The definition of luxury is applied loosely in today's housing market and can vary based on market size and location. Using the price point of $1 million as a benchmark for luxury, Point2Homes analyzed different sized housing markets to determine how “high-end” the price point is.

As part of the analysis, Point2Homes looked at inventory in 30 large, 30 midsized, and 30 small cities to rank them according to the availability of high-end housing.

For the purposes of the analysis, large cities were defined as markets with at least 500,000 people, midsized cities were defined as areas with at least 150,000 people, and small cities were defined as areas with populations of 50,000 and up.

In large cities, elevated median prices have transformed the definition of luxury and attainable housing. While $1 million would buy the dream home of a buyer in many markets, median prices are well above the $1 million price point in the 30 large cities analyzed.

For example, the median home price in San Francisco is $1.3 million and in San Jose, California, is $1.24 million. In Los Angeles, 63.6% of homes available have prices at or above $1 million. San Francisco, San Jose, San Diego, and Boston all also have more than 50% of available inventory priced at or above $1 million.

According to Point2Homes, Los Angeles also features the highest share of “ultra-luxury” homes priced above $5 million: 11.6%. Due to high prices in large markets, the fraction of homes available for over $5 million provides a greater sense of luxury than homes available for $1 million. The share of homes for sale for over $5 million is above 7% in Boston (9.4%), San Diego (7.6%), and New York City (7.4%).

At the other end of the spectrum, Detroit; Memphis, Tennessee; and El Paso, Texas, are large cities with less than 2% of available inventory priced at or above $1 million. The median sales price in each market is below $250,000.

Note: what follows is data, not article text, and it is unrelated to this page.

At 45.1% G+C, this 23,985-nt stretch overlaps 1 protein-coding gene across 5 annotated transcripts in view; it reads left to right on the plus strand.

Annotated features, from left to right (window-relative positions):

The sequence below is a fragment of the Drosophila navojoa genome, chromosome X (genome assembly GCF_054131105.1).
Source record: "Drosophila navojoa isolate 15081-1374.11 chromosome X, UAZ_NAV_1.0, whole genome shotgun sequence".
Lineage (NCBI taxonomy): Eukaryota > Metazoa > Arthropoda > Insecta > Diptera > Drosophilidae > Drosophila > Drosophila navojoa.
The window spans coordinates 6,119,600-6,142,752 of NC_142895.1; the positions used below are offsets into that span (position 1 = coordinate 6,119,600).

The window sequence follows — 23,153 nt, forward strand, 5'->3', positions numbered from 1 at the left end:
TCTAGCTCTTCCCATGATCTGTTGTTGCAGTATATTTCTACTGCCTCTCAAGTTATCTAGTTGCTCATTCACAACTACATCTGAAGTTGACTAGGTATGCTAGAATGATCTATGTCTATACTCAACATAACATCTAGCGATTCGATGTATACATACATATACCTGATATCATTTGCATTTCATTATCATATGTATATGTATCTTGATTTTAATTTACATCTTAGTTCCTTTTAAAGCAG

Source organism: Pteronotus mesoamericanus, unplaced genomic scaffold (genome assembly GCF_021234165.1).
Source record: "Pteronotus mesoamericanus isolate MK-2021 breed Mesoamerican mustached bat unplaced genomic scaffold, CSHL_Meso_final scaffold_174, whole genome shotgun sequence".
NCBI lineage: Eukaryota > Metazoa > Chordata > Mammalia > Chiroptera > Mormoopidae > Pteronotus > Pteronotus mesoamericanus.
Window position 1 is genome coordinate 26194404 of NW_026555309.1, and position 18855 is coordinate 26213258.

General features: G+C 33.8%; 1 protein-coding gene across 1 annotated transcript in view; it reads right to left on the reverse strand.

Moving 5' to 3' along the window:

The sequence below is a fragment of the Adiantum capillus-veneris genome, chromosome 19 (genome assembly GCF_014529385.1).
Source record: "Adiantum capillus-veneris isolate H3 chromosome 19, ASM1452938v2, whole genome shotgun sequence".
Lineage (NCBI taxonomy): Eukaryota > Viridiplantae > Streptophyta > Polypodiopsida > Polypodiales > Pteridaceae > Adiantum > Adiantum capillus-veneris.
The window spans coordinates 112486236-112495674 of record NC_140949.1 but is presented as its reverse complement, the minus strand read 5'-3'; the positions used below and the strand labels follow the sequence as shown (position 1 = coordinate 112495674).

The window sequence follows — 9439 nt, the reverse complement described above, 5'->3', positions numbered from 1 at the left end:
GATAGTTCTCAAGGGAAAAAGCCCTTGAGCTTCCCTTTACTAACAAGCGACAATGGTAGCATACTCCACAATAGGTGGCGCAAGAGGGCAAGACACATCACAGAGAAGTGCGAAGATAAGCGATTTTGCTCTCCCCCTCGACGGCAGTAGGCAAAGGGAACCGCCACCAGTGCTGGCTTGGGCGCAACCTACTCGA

Among midsized markets, home prices are skewed higher in California metros, including Glendale (65.8% of inventory above $1 million), Huntington Beach (62.8% of inventory above $1 million), and Oxanrd (42.6% of inventory above $1 million). Salt Lake City; Hialeah, Florida; Spring Valley, Nevada; and Enterprise, Nevada, also have more than 10% of inventory priced at or above $1 million.

Thirteen midsized markets have “somewhat negligible” shares of luxury homes for sale, all lower than 4%, according to Point2Homes.

Point2Homes’s analysis revealed that luxury homes are not limited to large or even midsized cities. Six small cities have more than 30% of housing inventory priced at or above $1 million: East Honolulu, Hawaii; Bozeman, Montana; North Bethesda, Maryland; Cypress, California; Covina, California; and Catalina Foothills, Arizona. Conversely, seven small cities have no luxury listings on the market: Florin, California; Levittown, Pennsylvania; East Hartford, Connecticut; Troy, New York; Mishawaka, Indiana; Enid, Oklahoma; and Lakewood, Ohio.